• Regina Spektor—Far: This album almost didn’t make this list due to the dolphin noises she makes at exactly 2 minutes into “Folding Chair”–she needs a naysayer in her entourage. But she can write a pop song or melancholy ballad with her piano and lovely, funny voice like nobody’s business (see “Laughing With,” “Human of the Year,” and “Genius Next Door” along with most of the other cuts…though “Machine” is a bit awkward as well). She’s really amazing…
BEST SONGS OF THE YEAR:
I made an iMix of these which can be found by pasting the words “Sgt Grumbles Best Songs 2009” into the iTunes iMix search box…570 seconds of goodness at least.
- “Charlie Darwin”: The Low Anthem/Oh My God, Charlie Darwin
- “Hard To Be”: David Bazan/Curse Your Branches
- “Dear God (Sincerely M.O.F.)”: Monsters Of Folk/Monsters Of Folk
- “Ten Thousand Words”: The Avett Brothers/I And Love And You
- “Laughing With”: Regina Spektor/Far
- “Too Much Time”: John Vanderslice/Romanian Names
- “Two Weeks”: Grizzly Bear/Veckatimest
- “Little Secrets”: Passion Pit/Manners
- “My Girls”: Animal Collective/Merriweather Post Pavilion
- “Wondering What Everyone Knows”: Lightning Dust/Infinite Light
- “Daylight”: Matt and Kim/Grand
- “Modesty”: Lou Barlow/Goodnight Unknown
- “The Pharoahs”: Neko Case/Middle Cyclone
- “Deuteronomy 2:10”: The Mountain Goats/The Life Of The World To Come
- “The Executioner’s Song”: Cass McCombs/Catacombs
- “An Almighty Thud”: We Were Promised Jetpacks/These Four Walls
- “I Want You Back”: Discovery/LP
- “Let It Last”: Hayden/The Place Where We Lived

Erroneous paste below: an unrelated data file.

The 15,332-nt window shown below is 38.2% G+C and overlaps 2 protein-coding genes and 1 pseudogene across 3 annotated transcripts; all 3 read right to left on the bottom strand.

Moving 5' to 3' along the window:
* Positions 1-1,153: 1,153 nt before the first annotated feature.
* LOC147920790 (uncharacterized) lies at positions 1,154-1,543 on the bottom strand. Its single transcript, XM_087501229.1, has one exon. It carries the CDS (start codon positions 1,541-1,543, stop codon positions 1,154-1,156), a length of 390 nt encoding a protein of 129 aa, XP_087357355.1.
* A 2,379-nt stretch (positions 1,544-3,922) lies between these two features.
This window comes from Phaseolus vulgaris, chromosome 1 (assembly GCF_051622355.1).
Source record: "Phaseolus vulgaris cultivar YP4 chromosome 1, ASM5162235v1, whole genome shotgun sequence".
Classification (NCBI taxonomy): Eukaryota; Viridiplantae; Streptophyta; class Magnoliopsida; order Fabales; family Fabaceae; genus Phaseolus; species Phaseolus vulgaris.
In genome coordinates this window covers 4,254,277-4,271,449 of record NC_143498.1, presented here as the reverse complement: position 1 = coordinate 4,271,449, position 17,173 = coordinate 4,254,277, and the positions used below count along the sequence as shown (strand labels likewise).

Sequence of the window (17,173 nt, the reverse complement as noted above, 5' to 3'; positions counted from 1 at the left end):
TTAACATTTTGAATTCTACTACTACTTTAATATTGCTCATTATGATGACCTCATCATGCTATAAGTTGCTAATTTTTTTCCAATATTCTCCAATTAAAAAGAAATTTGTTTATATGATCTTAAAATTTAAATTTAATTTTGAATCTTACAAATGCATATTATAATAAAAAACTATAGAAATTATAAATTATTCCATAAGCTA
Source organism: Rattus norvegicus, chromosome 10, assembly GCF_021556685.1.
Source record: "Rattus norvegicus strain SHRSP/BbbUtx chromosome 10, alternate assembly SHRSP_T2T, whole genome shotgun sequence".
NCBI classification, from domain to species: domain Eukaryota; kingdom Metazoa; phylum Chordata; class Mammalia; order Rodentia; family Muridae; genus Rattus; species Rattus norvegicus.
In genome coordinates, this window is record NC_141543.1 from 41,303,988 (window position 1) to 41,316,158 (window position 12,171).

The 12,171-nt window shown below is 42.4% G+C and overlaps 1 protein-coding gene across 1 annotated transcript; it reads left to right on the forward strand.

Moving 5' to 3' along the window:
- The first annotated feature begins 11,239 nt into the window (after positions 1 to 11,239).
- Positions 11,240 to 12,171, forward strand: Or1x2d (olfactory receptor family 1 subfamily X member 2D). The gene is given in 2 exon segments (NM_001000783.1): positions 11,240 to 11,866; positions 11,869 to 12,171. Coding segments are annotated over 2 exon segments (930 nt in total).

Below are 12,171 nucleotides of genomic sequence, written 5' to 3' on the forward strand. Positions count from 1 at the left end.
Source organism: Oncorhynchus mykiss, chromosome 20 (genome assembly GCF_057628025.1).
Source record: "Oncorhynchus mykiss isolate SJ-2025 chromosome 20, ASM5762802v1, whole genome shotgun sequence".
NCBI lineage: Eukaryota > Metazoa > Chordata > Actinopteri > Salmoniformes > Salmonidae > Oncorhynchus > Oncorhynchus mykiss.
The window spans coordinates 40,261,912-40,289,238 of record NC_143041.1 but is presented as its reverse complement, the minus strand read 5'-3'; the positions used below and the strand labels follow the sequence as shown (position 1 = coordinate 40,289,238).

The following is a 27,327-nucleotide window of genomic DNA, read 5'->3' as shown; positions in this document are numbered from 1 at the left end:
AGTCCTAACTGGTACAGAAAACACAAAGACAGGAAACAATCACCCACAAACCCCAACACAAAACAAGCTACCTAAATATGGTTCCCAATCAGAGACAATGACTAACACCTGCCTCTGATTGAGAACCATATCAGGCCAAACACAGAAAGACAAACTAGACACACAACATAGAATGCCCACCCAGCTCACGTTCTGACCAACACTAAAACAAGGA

- “Lille”: Lisa Hannigan/Sea Sew
• The album The Texas/Jerusalem Crossroads by the band Lift to Experience. I don’t completely know how to describe how important this album has become to me. It is simply one of the most fascinating ALBUMS ever recorded, as in a musical composition where everything is working together towards one purpose/theme on EVERY LEVEL IMAGINABLE. You listen to it, and you must listen to in IN ITS ENTIRETY & you feel like you are in some run down warehouse listening to them play, no CREATE–right there and then–this mad, apocalyptic masterpiece of beauty and fierce passion that is flowing in some profane mixture of Ahab-esque monomania and true divine inspiration. I don’t have the inclination to ruin the bizarre experience of discerning the “tale” of this one-of-a-kind concept album, but here is a formula that may help give a sense of what we’re talking about here:
Jeff Buckley + Explosions in the Sky + My Bloody Valentine (the book of Revelation/ fundamentalist preacher’s kid) + Texan pride/outsider art (messiah complex) – worst album cover art ever (it looks like it was designed on Microsoft Word!) = one of the greatest albums ever
I was going to include some books, but I’ve asked enough of your time. I will be back with more later…